Real Highlanders fought using the Lochaber Axe
Contrary to Hollywood portrayals, Highland warriors did not fight with large two-handed swords, nor did they us the immense Lochaber Axe portrayed in museums and photographs today. Though making a wonderful cinematic experience, the facts bear little resemblance to their movie-based counterparts.
The Lochaber Axe was a weapon first used in the late 16th Century, and which gained notoriety through famous battles such as the Battle of Aldearn in 1645, Battle of Bothwell Bridge in 1690, Battle of Dunbar in 1650, Battle of Inverlochy in 1645 and the Battle of Kilsyth in 1645. Its name is a composite of Lochaber, and axe. It was widely employed up until the advent of firearms.
Lochaber, from the Gaelic Loch Abar, is a region in the West Highlands of Scotland. The large and rather sparsely populated region surrounds Fort William, and has been home to various Highland Clans throughout the past millennium.
An axe, generally used for splitting wood, cutting it, and further shaping it, is composed of a head and a handle, or helve. Axes are often portrayed in and around tombs and religious facilities, having special significance in heraldry and religion. Axes were originally used in farming and modified in many ways to function as weapons, including some with two opposite cutting edges and others a single edge attached to long poles.
The Lochaber Axe was the primary weapon of Scottish Highlanders, particularly when facing cavalry. Knowing they were on foot, and would be in combat against armoured, mounted enemies, the Highlanders knew they needed a weapon which could effectively combat those three components. Clan warriors needed a way to dismount a rider and be able to penetrate armour to defeat the enemy.
How it was constructed
The four key components of the Lochaber Axe include the shaft, or helve, a fine pointed spear tip on one end, and a blade with hook its opposite side. The spear tip could penetrate chain armour, something a blade would otherwise be fairly useless against. Rarely seen in photographs and museum pieces, this spear tip was a critical component of many designs, oft overlooked by historians.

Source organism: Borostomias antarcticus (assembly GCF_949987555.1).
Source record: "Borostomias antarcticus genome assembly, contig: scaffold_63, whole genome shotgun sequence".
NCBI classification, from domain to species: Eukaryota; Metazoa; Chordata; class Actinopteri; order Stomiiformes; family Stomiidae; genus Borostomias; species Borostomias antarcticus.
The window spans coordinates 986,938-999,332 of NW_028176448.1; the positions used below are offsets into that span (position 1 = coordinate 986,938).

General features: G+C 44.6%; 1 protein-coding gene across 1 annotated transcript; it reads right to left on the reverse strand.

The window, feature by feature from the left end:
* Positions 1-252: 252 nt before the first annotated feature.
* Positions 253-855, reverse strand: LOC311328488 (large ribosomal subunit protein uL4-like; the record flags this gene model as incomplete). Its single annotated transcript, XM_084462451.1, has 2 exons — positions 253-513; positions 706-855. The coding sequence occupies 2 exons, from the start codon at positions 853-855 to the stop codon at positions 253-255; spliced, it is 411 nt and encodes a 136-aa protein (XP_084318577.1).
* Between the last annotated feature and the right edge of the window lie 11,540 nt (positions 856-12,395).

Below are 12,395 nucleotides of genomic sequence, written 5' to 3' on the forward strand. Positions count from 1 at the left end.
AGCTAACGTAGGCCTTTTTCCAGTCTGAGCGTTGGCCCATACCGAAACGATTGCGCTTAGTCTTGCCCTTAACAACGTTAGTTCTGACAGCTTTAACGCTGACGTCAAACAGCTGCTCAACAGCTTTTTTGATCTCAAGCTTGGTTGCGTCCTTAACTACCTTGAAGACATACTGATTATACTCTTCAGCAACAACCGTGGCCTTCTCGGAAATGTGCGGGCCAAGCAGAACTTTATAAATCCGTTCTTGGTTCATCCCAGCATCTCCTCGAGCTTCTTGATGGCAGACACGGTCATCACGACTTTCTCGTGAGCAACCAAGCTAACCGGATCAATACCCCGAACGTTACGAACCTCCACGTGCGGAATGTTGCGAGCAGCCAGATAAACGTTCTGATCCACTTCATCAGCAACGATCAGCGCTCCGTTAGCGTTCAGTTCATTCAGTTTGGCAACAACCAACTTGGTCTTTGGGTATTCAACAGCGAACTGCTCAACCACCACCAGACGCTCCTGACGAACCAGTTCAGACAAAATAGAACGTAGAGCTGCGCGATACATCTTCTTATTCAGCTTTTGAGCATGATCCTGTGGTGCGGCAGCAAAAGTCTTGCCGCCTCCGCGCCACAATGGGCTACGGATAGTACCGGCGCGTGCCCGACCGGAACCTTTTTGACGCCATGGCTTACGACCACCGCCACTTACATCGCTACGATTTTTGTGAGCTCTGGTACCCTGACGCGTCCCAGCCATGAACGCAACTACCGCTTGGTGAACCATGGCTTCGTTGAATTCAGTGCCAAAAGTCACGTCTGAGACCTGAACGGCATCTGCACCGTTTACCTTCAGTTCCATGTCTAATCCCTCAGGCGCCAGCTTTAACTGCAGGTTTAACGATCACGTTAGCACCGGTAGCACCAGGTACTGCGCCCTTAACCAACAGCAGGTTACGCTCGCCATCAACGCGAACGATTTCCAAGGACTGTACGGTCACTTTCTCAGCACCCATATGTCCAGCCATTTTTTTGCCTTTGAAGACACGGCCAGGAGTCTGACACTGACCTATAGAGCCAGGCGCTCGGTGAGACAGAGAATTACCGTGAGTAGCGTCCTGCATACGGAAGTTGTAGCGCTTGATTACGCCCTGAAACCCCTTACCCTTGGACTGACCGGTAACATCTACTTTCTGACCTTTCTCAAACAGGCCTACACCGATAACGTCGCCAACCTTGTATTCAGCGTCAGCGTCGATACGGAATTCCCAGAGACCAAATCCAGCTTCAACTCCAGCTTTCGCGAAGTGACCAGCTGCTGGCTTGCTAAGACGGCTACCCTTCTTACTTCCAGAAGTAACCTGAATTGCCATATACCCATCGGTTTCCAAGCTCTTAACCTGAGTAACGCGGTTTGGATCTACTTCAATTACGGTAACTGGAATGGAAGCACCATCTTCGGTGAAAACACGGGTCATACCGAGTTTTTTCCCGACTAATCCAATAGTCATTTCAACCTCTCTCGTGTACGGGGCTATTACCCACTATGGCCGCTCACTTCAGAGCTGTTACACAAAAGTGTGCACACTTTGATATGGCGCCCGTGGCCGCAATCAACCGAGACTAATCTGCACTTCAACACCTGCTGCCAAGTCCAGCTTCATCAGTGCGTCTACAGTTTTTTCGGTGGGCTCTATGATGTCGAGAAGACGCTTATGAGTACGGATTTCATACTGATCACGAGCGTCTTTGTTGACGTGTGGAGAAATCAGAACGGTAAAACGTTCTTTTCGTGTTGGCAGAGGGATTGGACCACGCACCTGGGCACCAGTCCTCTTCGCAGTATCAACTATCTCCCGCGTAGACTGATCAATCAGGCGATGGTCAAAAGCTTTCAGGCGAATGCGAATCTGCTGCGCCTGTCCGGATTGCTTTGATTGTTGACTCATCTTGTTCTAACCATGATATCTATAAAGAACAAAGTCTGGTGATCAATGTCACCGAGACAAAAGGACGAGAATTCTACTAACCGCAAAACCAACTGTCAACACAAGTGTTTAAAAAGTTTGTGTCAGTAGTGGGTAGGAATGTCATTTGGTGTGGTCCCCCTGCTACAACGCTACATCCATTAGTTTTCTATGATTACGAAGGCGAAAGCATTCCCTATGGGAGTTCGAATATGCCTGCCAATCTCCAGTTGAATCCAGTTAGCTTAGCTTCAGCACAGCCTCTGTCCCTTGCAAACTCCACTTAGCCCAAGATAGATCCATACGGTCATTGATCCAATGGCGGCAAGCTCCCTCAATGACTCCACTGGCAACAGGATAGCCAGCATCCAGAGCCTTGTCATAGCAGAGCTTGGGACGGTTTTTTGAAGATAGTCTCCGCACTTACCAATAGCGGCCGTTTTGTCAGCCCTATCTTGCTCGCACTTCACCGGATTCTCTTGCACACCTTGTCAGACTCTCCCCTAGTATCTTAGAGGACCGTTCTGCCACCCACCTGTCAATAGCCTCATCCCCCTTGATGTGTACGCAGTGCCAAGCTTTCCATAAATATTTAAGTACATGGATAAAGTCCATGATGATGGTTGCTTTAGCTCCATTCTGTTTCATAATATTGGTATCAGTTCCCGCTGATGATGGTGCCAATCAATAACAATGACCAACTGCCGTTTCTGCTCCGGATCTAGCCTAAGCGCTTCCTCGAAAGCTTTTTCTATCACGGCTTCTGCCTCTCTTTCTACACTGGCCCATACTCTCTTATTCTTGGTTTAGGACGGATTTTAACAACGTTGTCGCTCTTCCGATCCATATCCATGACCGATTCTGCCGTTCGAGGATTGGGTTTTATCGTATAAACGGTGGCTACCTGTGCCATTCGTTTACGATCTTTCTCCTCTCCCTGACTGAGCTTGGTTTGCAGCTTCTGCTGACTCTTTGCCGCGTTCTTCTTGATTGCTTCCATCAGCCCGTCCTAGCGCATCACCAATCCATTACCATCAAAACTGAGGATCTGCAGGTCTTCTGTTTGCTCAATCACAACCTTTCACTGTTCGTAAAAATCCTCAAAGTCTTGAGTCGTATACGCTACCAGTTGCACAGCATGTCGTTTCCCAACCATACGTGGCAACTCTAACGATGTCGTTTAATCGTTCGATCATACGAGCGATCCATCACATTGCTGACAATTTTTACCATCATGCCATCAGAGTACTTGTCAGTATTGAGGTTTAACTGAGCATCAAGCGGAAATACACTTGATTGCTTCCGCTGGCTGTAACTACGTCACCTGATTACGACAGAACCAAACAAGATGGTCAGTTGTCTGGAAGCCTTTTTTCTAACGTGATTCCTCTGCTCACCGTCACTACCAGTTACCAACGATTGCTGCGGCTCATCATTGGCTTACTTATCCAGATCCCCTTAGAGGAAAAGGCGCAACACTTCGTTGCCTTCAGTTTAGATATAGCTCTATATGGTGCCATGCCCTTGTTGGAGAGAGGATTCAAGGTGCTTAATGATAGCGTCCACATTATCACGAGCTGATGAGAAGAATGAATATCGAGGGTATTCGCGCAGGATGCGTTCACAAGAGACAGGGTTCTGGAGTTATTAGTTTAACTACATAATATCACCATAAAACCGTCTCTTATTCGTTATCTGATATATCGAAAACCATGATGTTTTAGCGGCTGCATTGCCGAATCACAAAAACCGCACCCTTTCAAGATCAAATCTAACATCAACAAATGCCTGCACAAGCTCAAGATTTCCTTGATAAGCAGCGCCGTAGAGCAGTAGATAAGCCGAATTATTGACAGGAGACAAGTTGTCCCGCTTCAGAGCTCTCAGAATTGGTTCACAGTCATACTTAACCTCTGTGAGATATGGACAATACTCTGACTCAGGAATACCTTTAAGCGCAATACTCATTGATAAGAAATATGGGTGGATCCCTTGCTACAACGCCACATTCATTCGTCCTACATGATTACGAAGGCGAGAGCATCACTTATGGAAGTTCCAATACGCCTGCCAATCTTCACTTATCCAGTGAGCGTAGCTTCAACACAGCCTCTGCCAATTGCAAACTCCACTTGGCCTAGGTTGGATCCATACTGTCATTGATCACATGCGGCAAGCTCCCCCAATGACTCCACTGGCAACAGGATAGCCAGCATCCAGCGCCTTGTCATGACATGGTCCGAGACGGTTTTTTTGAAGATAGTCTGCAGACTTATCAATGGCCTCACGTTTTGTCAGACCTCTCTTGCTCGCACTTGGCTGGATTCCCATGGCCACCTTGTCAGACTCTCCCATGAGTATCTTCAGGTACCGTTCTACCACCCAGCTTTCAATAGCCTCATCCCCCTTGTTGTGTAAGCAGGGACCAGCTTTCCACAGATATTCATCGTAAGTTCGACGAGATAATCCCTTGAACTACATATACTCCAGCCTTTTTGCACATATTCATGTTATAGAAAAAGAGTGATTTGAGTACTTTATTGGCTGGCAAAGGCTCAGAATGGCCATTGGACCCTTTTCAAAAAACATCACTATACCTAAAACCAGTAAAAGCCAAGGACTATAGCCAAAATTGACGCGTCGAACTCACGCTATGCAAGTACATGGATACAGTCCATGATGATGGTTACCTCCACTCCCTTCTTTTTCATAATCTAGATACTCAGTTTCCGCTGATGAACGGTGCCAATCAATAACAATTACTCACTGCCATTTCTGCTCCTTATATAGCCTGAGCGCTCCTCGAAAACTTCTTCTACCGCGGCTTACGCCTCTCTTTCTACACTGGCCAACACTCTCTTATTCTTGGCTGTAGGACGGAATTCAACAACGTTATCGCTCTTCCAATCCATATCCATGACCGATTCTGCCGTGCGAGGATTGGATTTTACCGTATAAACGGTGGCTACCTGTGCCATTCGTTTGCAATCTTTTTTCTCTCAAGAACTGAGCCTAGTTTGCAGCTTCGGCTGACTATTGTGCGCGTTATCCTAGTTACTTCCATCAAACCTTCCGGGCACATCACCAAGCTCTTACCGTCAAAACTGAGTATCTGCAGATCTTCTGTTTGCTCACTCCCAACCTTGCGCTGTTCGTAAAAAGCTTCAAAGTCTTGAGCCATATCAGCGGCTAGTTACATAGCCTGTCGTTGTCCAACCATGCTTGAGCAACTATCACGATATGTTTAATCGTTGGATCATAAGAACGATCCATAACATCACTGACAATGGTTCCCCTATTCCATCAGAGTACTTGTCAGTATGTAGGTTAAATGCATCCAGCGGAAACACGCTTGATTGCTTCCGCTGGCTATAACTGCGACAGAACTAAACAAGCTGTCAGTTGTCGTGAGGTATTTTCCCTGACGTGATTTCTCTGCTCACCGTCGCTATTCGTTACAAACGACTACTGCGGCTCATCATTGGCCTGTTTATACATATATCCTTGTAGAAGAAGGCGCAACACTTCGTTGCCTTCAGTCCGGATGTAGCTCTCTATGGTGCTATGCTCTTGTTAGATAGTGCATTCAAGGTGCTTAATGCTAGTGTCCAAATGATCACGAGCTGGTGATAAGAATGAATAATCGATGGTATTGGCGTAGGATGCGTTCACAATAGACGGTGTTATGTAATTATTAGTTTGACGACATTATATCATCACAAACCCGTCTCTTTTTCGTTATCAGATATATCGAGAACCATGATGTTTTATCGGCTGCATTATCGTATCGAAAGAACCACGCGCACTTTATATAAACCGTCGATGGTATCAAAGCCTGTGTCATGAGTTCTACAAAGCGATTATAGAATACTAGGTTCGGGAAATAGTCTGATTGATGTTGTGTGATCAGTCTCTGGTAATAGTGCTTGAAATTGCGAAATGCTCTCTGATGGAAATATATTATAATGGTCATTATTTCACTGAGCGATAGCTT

The blade edge, typically a crescent, 12 to 18 inches in length, was effective against unarmoured troops, weak areas in an armoured opponent, and for disabling horses, thus turning its rider into a foot soldier. In many incarnations of the Lochaber Axe, the blade tip was very pointy, thus obviating the need for a spear tip on the opposite end. When not used against the horse itself, the blade was effective at cutting and slashing the legs of the rider, rendering him incapacitated.
The hook backing to the blade had two purposes. In the event of a siege, it could be used to scale walls. However, its most common employment was to dismount cavalry. As a rider approached, the Highlander would step back, hook the rider, pull him off the mount, and once on the ground slice with the blade.
The shaft, incorrectly reported by many sources, was in fact not 7 or 8 feet in length. As some historians have pointed out, the weapon would have been to large and unwieldy to be effective in combat, particularly when used by a man of 5 feet in height. Highlanders were not 7 feet tall, resembling Conan, Goliath, or other gargantuan heroes. Instead, they were slight, quick, and hardy. The warriors needed a weapon that could make use of their dexterity, and to do so it needed to fit their size. The average Lochaber Axe had a shaft of 4 to 5.5 feet in length.
Any depiction of a Lochaber Axe having a 7 foot shaft is either grossly incorrect or represents a ceremonial weapon, never intended for combat. The shaft itself was typically made of ash or other durable wood and the girth of a pitchfork, for easy grip and handling.
The Highlander weapon of choice, the Lochaber Axe, was a truly formidable weapon, enjoying great popularity in the 17th Century, and though much smaller than modern representations, was an important part of Clan warfare in its day.